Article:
Then hire a copy editor, who reads for technical inconsistencies (name spelling change and hair color change, plot queerness, syntax, grammar, style, consistency throughout, etc).

Then hire a proofreader, typically a last set of eyes, focuses in on punctuation and spelling primarily, but may flag larger issues.  Hopefully there will be few if you’ve chosen well for developmental editor and copy editor.

Why hire a developmental editor?

I’ve been in hundreds of hours of writing workshops and read tens of thousands of pages of student writing and writing that’s on its way to book form, and I’ve  become acquainted with some of the common faux pas of early drafts, even from the most brilliant writers.  We all do these things.

Here are just a few that are also reasons to hire a developmental editor:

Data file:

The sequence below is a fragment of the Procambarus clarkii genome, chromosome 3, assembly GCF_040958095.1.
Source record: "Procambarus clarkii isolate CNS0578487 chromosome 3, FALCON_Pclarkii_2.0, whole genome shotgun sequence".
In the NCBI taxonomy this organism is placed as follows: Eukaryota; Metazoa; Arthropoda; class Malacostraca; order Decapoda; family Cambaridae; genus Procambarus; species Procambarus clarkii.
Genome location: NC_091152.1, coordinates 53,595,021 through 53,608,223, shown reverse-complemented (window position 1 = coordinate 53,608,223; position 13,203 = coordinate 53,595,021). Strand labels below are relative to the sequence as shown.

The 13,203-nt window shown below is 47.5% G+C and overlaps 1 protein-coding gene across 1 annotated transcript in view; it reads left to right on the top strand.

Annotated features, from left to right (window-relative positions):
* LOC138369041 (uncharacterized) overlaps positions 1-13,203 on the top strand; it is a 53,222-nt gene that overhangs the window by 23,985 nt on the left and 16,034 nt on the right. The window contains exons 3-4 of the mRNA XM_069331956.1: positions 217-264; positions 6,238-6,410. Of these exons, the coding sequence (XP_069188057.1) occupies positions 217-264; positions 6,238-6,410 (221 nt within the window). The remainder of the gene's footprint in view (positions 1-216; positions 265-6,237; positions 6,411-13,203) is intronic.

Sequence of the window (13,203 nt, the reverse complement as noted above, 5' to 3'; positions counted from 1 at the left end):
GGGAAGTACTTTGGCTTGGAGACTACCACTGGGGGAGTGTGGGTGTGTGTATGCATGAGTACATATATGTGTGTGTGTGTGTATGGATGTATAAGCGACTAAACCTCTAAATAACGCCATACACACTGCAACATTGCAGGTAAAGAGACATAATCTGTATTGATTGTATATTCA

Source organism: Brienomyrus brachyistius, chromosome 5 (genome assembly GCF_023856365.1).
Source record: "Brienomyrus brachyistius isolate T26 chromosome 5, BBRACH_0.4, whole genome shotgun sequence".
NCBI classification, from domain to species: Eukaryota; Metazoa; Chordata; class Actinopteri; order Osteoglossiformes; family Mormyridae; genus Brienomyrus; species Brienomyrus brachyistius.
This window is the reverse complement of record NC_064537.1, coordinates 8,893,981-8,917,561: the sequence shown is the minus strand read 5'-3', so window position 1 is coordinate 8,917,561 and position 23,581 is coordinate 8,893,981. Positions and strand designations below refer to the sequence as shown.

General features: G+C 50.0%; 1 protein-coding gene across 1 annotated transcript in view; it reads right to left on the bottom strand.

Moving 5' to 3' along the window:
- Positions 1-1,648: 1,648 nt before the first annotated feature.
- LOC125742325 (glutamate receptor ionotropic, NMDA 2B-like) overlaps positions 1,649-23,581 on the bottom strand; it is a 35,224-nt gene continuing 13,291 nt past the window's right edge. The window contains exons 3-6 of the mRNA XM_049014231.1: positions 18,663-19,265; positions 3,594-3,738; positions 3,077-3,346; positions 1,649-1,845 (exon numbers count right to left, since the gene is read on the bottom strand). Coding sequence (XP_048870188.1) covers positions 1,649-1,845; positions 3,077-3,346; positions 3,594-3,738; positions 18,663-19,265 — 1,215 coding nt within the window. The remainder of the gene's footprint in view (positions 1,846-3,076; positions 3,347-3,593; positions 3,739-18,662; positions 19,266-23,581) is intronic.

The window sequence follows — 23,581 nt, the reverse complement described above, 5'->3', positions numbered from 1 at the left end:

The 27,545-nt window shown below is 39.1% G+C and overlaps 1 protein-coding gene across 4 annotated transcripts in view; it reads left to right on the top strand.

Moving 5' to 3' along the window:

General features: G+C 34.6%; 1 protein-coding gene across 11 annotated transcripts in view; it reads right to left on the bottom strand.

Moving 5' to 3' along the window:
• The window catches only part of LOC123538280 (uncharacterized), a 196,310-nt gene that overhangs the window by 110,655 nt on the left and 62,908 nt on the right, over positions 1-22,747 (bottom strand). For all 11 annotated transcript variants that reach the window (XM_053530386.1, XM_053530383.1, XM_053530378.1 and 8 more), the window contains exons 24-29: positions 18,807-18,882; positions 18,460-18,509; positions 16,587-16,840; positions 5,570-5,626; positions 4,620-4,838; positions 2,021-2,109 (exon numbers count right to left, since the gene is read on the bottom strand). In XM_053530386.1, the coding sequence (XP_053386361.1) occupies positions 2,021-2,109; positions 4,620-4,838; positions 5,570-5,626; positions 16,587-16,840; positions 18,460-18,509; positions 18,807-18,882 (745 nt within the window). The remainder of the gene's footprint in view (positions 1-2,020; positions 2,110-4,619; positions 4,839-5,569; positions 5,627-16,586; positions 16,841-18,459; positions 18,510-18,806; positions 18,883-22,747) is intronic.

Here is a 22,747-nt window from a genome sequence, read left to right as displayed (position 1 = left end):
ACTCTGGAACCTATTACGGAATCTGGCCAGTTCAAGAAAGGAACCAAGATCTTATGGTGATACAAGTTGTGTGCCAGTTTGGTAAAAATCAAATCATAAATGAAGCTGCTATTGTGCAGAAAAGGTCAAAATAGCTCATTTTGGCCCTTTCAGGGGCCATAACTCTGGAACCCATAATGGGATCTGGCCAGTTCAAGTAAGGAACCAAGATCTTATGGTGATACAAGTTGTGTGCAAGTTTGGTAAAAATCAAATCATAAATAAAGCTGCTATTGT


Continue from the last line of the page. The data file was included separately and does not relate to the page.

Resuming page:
Editorializing–where the character will think something clever, and while the implication is transparent, go on to explain the joke or thought in the next line or two.  My favorite thing to say to writers, and the best thing I ever learned from a writing teacher is this: “Trust your readers!”  Writers Digest has a great article with a segment on staying true to your IQ in the most recent issue.  The thesis is basically this: people who read books are smart.  Do NOT try to dumb yourself down.  Do NOT explain something that’s obvious to you. If it needs explaining, your developmental editor will tell you.

Using flashbacks or dreams to cover up poor plotting–a lot of writers, unwilling to return to the story board after hundreds of hours of work, or much too married to their plot maps, decide to throw in a dream sequence or flashback to explain away their poor planning.  Developmental editors have radar for this kind of thing.  They’ll tell you, honestly, whether you’re employing some trick that a reader will see through, or whether you’re missing an opportunity to take your character someplace affecting or compelling or wonderful or story-propelling!